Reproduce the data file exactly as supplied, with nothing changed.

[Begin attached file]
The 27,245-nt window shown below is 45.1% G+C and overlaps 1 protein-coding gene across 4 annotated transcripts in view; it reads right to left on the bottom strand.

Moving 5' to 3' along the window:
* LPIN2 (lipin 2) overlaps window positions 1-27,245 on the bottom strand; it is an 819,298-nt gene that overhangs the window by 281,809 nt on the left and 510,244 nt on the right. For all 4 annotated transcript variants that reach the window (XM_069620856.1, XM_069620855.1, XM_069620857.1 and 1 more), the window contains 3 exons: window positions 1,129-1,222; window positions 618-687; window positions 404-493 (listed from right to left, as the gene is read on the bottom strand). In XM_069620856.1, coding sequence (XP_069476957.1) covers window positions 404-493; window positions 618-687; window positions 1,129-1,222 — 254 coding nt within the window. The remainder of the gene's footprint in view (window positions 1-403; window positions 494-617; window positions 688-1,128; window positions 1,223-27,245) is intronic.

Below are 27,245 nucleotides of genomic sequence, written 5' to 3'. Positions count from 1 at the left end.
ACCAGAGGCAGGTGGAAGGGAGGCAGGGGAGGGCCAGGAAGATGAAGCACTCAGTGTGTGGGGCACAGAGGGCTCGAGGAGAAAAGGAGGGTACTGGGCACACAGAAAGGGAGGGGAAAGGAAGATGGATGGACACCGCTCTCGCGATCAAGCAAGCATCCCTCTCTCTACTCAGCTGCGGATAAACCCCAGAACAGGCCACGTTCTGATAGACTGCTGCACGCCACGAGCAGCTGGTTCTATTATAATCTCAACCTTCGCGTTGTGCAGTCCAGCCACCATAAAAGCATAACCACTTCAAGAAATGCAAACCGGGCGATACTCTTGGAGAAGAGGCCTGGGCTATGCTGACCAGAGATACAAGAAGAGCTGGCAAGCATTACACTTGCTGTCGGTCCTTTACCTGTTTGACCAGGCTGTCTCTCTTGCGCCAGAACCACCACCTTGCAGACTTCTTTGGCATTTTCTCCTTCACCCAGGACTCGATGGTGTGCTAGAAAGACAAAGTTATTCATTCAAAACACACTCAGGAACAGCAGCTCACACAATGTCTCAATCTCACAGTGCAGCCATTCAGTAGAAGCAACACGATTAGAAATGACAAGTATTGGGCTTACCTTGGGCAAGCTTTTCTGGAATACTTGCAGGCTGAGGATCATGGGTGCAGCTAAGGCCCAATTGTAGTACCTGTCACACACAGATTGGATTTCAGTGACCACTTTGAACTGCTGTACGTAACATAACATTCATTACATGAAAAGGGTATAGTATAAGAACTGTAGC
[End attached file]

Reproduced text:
The 27,245-nt window shown below is 45.1% G+C and overlaps 1 protein-coding gene across 4 annotated transcripts in view; it reads right to left on the bottom strand.

Moving 5' to 3' along the window:
* LPIN2 (lipin 2) overlaps window positions 1-27,245 on the bottom strand; it is an 819,298-nt gene that overhangs the window by 281,809 nt on the left and 510,244 nt on the right. For all 4 annotated transcript variants that reach the window (XM_069620856.1, XM_069620855.1, XM_069620857.1 and 1 more), the window contains 3 exons: window positions 1,129-1,222; window positions 618-687; window positions 404-493 (listed from right to left, as the gene is read on the bottom strand). In XM_069620856.1, coding sequence (XP_069476957.1) covers window positions 404-493; window positions 618-687; window positions 1,129-1,222 — 254 coding nt within the window. The remainder of the gene's footprint in view (window positions 1-403; window positions 494-617; window positions 688-1,128; window positions 1,223-27,245) is intronic.

Below are 27,245 nucleotides of genomic sequence, written 5' to 3'. Positions count from 1 at the left end.
ACCAGAGGCAGGTGGAAGGGAGGCAGGGGAGGGCCAGGAAGATGAAGCACTCAGTGTGTGGGGCACAGAGGGCTCGAGGAGAAAAGGAGGGTACTGGGCACACAGAAAGGGAGGGGAAAGGAAGATGGATGGACACCGCTCTCGCGATCAAGCAAGCATCCCTCTCTCTACTCAGCTGCGGATAAACCCCAGAACAGGCCACGTTCTGATAGACTGCTGCACGCCACGAGCAGCTGGTTCTATTATAATCTCAACCTTCGCGTTGTGCAGTCCAGCCACCATAAAAGCATAACCACTTCAAGAAATGCAAACCGGGCGATACTCTTGGAGAAGAGGCCTGGGCTATGCTGACCAGAGATACAAGAAGAGCTGGCAAGCATTACACTTGCTGTCGGTCCTTTACCTGTTTGACCAGGCTGTCTCTCTTGCGCCAGAACCACCACCTTGCAGACTTCTTTGGCATTTTCTCCTTCACCCAGGACTCGATGGTGTGCTAGAAAGACAAAGTTATTCATTCAAAACACACTCAGGAACAGCAGCTCACACAATGTCTCAATCTCACAGTGCAGCCATTCAGTAGAAGCAACACGATTAGAAATGACAAGTATTGGGCTTACCTTGGGCAAGCTTTTCTGGAATACTTGCAGGCTGAGGATCATGGGTGCAGCTAAGGCCCAATTGTAGTACCTGTCACACACAGATTGGATTTCAGTGACCACTTTGAACTGCTGTACGTAACATAACATTCATTACATGAAAAGGGTATAGTATAAGAACTGTAGC